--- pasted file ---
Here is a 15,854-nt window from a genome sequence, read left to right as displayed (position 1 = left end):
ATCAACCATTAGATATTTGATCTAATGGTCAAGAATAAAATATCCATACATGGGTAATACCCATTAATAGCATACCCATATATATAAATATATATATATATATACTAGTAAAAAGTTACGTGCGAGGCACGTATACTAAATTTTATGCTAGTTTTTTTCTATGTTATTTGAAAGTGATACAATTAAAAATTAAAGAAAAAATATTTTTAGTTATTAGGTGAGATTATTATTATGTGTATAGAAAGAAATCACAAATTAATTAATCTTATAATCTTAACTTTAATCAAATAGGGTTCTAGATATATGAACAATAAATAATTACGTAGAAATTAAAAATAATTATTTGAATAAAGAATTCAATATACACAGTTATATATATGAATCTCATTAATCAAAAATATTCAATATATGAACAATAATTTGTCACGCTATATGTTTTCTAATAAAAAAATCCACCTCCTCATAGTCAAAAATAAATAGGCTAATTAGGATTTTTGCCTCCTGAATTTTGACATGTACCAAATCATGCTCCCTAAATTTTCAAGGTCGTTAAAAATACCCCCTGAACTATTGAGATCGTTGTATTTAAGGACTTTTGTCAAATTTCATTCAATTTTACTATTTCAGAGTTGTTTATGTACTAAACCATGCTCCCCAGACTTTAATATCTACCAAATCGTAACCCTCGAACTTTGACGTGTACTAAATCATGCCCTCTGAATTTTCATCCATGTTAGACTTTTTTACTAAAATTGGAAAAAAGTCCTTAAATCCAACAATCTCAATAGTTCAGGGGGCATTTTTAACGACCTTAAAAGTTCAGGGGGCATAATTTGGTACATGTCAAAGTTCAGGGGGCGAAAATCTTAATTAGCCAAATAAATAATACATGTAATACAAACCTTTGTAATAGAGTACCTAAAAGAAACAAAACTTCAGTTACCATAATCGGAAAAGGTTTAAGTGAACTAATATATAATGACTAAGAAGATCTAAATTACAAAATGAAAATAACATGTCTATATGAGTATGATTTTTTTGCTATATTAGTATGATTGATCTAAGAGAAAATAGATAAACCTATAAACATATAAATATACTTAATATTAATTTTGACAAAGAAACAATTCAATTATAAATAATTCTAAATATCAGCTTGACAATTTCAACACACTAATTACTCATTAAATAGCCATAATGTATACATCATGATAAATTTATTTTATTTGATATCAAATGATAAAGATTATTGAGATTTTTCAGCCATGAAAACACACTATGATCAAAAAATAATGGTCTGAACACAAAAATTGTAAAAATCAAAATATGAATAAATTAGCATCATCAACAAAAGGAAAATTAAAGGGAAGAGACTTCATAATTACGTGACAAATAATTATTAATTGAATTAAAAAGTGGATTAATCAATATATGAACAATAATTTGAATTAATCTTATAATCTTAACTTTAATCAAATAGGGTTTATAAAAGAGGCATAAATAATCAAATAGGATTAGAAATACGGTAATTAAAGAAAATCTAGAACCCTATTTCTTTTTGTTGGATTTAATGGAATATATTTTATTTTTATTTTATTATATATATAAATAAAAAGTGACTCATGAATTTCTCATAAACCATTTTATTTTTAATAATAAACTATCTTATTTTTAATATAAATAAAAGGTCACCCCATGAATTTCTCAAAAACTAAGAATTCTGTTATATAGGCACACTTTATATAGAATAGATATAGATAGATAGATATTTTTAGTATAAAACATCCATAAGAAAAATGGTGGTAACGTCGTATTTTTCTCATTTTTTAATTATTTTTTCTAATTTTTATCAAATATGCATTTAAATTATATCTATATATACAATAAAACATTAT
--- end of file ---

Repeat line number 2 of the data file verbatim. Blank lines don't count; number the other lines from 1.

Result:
ATCAACCATTAGATATTTGATCTAATGGTCAAGAATAAAATATCCATACATGGGTAATACCCATTAATAGCATACCCATATATATAAATATATATATATATATACTAGTAAAAAGTTACGTGCGAGGCACGTATACTAAATTTTATGCTAGTTTTTTTCTATGTTATTTGAAAGTGATACAATTAAAAATTAAAGAAAAAATATTTTTAGTTATTAGGTGAGATTATTATTATGTGTATAGAAAGAAATCACAAATTAATTAATCTTATAATCTTAACTTTAATCAAATAGGGTTCTAGATATATGAACAATAAATAATTACGTAGAAATTAAAAATAATTATTTGAATAAAGAATTCAATATACACAGTTATATATATGAATCTCATTAATCAAAAATATTCAATATATGAACAATAATTTGTCACGCTATATGTTTTCTAATAAAAAAATCCACCTCCTCATAGTCAAAAATAAATAGGCTAATTAGGATTTTTGCCTCCTGAATTTTGACATGTACCAAATCATGCTCCCTAAATTTTCAAGGTCGTTAAAAATACCCCCTGAACTATTGAGATCGTTGTATTTAAGGACTTTTGTCAAATTTCATTCAATTTTACTATTTCAGAGTTGTTTATGTACTAAACCATGCTCCCCAGACTTTAATATCTACCAAATCGTAACCCTCGAACTTTGACGTGTACTAAATCATGCCCTCTGAATTTTCATCCATGTTAGACTTTTTTACTAAAATTGGAAAAAAGTCCTTAAATCCAACAATCTCAATAGTTCAGGGGGCATTTTTAACGACCTTAAAAGTTCAGGGGGCATAATTTGGTACATGTCAAAGTTCAGGGGGCGAAAATCTTAATTAGCCAAATAAATAATACATGTAATACAAACCTTTGTAATAGAGTACCTAAAAGAAACAAAACTTCAGTTACCATAATCGGAAAAGGTTTAAGTGAACTAATATATAATGACTAAGAAGATCTAAATTACAAAATGAAAATAACATGTCTATATGAGTATGATTTTTTTGCTATATTAGTATGATTGATCTAAGAGAAAATAGATAAACCTATAAACATATAAATATACTTAATATTAATTTTGACAAAGAAACAATTCAATTATAAATAATTCTAAATATCAGCTTGACAATTTCAACACACTAATTACTCATTAAATAGCCATAATGTATACATCATGATAAATTTATTTTATTTGATATCAAATGATAAAGATTATTGAGATTTTTCAGCCATGAAAACACACTATGATCAAAAAATAATGGTCTGAACACAAAAATTGTAAAAATCAAAATATGAATAAATTAGCATCATCAACAAAAGGAAAATTAAAGGGAAGAGACTTCATAATTACGTGACAAATAATTATTAATTGAATTAAAAAGTGGATTAATCAATATATGAACAATAATTTGAATTAATCTTATAATCTTAACTTTAATCAAATAGGGTTTATAAAAGAGGCATAAATAATCAAATAGGATTAGAAATACGGTAATTAAAGAAAATCTAGAACCCTATTTCTTTTTGTTGGATTTAATGGAATATATTTTATTTTTATTTTATTATATATATAAATAAAAAGTGACTCATGAATTTCTCATAAACCATTTTATTTTTAATAATAAACTATCTTATTTTTAATATAAATAAAAGGTCACCCCATGAATTTCTCAAAAACTAAGAATTCTGTTATATAGGCACACTTTATATAGAATAGATATAGATAGATAGATATTTTTAGTATAAAACATCCATAAGAAAAATGGTGGTAACGTCGTATTTTTCTCATTTTTTAATTATTTTTTCTAATTTTTATCAAATATGCATTTAAATTATATCTATATATACAATAAAACATTAT